Accessories include:
Spare slide wire unit, with cables, for the chart recorder - in cardboard box
2 x 40mm quartz monochromator prisms - in small cardboard box
Partial roll of chart paper - in cardboard box
2 x plastic containers of blue ink
Spare chart recorder pen with attached ink reservoir
2 x double channelled [monochromator prism holder]
1 x single channelled [monochromator prism holder]
Box of assorted fuses and bolts

Specific types of molecules can be identified by the characteristic wavelengths of light they absorb or transmit. The spectrophotometer is used for measuring the absorbance or transmittance as a function of wavelength. The key components of any spectrophotometer include a light source, dispersion device, sampling area and one or more detectors. In recording (or scanning) spectrophotometers, a double-beam design permits measurement with continuous change in wavelength. A sample beam and a reference beam (aimed through a blank) are monitored continuously so that absorbance (or transmittance) can be calculated at each wavelength.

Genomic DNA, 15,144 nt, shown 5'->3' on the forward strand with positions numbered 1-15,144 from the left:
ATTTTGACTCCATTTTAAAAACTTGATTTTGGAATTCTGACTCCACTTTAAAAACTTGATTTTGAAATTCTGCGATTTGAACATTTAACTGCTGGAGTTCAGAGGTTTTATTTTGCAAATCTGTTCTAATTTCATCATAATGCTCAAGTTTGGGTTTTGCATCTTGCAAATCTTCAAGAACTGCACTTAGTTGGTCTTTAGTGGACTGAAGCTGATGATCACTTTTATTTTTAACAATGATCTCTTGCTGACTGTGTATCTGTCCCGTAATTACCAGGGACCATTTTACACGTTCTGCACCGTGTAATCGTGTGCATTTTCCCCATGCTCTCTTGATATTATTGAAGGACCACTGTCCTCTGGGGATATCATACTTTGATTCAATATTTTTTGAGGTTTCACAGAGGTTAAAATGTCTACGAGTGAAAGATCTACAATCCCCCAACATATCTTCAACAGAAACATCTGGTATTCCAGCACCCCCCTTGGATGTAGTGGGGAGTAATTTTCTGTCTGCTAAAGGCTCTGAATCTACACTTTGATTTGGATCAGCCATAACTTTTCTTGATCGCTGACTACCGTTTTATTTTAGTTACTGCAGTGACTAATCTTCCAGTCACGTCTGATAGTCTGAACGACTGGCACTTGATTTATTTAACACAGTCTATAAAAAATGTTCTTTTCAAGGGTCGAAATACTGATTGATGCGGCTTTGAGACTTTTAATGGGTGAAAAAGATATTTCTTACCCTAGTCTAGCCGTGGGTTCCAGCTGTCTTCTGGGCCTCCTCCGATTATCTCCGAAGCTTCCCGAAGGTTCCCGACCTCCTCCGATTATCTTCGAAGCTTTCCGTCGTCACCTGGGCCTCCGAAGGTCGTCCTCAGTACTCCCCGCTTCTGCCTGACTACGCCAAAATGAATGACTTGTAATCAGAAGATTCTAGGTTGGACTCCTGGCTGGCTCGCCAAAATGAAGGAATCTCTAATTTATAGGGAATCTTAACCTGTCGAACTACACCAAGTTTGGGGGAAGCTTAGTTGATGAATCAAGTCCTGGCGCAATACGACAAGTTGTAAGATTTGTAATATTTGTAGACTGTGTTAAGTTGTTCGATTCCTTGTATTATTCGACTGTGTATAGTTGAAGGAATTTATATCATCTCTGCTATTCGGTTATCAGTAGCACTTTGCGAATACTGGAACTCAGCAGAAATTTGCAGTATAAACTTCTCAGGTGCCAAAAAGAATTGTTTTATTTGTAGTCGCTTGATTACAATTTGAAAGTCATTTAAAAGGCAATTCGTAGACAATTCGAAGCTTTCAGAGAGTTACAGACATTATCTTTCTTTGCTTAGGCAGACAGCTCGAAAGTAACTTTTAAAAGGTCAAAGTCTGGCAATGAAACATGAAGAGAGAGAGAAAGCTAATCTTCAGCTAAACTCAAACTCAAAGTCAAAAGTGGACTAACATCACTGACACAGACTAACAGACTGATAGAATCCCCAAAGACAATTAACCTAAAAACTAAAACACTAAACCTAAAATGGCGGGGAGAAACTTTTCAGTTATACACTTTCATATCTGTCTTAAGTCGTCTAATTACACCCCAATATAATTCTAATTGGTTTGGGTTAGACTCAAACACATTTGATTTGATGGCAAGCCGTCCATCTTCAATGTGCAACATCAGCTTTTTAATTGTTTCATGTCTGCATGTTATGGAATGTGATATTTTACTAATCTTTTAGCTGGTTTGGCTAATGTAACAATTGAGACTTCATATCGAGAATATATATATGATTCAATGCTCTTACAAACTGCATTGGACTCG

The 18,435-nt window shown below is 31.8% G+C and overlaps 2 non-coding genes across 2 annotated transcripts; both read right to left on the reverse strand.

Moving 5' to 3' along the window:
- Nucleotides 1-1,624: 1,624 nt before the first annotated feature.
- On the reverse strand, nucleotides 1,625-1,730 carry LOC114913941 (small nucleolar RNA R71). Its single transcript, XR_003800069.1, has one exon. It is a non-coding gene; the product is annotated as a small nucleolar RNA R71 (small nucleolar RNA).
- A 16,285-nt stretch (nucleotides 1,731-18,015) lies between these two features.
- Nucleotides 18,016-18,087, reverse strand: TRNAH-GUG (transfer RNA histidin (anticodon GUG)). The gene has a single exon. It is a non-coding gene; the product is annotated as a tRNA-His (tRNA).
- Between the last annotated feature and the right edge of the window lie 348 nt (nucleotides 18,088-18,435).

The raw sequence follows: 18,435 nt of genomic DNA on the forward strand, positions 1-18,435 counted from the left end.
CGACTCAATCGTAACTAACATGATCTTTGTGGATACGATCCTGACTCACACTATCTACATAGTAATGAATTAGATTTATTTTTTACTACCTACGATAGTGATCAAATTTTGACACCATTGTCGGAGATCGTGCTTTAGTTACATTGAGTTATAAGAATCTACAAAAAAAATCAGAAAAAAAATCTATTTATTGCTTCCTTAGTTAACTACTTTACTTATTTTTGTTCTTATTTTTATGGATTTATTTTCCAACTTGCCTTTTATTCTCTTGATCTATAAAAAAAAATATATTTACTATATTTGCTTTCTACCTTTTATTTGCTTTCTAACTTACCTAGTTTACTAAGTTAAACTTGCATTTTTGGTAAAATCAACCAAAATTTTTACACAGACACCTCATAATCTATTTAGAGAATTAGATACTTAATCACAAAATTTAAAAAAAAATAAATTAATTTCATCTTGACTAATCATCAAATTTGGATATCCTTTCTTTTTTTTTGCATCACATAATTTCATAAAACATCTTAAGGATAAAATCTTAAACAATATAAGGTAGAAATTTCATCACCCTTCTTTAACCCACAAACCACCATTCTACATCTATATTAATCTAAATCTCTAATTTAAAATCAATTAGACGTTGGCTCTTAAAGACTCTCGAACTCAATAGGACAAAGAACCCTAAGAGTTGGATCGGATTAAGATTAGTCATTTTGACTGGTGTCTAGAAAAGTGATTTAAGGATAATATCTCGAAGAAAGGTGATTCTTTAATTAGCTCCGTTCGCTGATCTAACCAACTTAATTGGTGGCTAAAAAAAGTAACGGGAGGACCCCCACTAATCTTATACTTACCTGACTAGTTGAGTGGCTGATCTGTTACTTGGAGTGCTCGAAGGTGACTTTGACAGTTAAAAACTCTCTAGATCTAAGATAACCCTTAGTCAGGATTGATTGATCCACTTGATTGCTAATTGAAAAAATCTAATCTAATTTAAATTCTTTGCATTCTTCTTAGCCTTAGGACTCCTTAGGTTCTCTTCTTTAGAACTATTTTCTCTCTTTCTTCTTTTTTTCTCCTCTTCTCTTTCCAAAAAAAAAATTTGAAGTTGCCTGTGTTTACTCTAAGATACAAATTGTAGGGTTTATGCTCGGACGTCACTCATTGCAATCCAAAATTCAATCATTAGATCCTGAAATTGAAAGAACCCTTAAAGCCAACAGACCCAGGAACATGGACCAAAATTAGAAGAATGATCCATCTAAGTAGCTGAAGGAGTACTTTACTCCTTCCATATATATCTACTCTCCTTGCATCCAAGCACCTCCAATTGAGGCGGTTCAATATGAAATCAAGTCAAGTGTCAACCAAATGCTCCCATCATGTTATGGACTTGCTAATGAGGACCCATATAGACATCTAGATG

Marks

Two lines of black embossed self-stick plastic labelling tape is affixed above a knob located to the bottom left of the sample chamber. The first line reads, "IN FOR I.R." The second line reads, "OUT FOR VIS/U.V.".

One line of red embossed self-stick plastic labelling tape is affixed near the top of the door of the chart recorder and reads, " PLEASE FILL IN LOG BOOK".

The outside of the box containing the spare slide wire unit has the writing,
"0 - 0.1
0.1 - 0.2
SLIDEWIRE
FRAGILE
HANDLE WITH
CARE"

Dimensions

Height

900 mm

Width

1200 mm

Depth

840 mm

Production

Notes

Manufactured by Applied Physics Corp, Monrovia, California. Purchased new by the Biochemistry Department of the University of Sydney in 1960 for £ Sterling 7000. The 2004 current price for equivalent model Cary 6000i is A$120,000. At that time, the Cary 14 was state of the art 'cutting edge ' technology, being the first commercial spectrophotometer to cover the whole spectrum range from ultraviolet to near infrared. The Cary 14 was first made in 1954.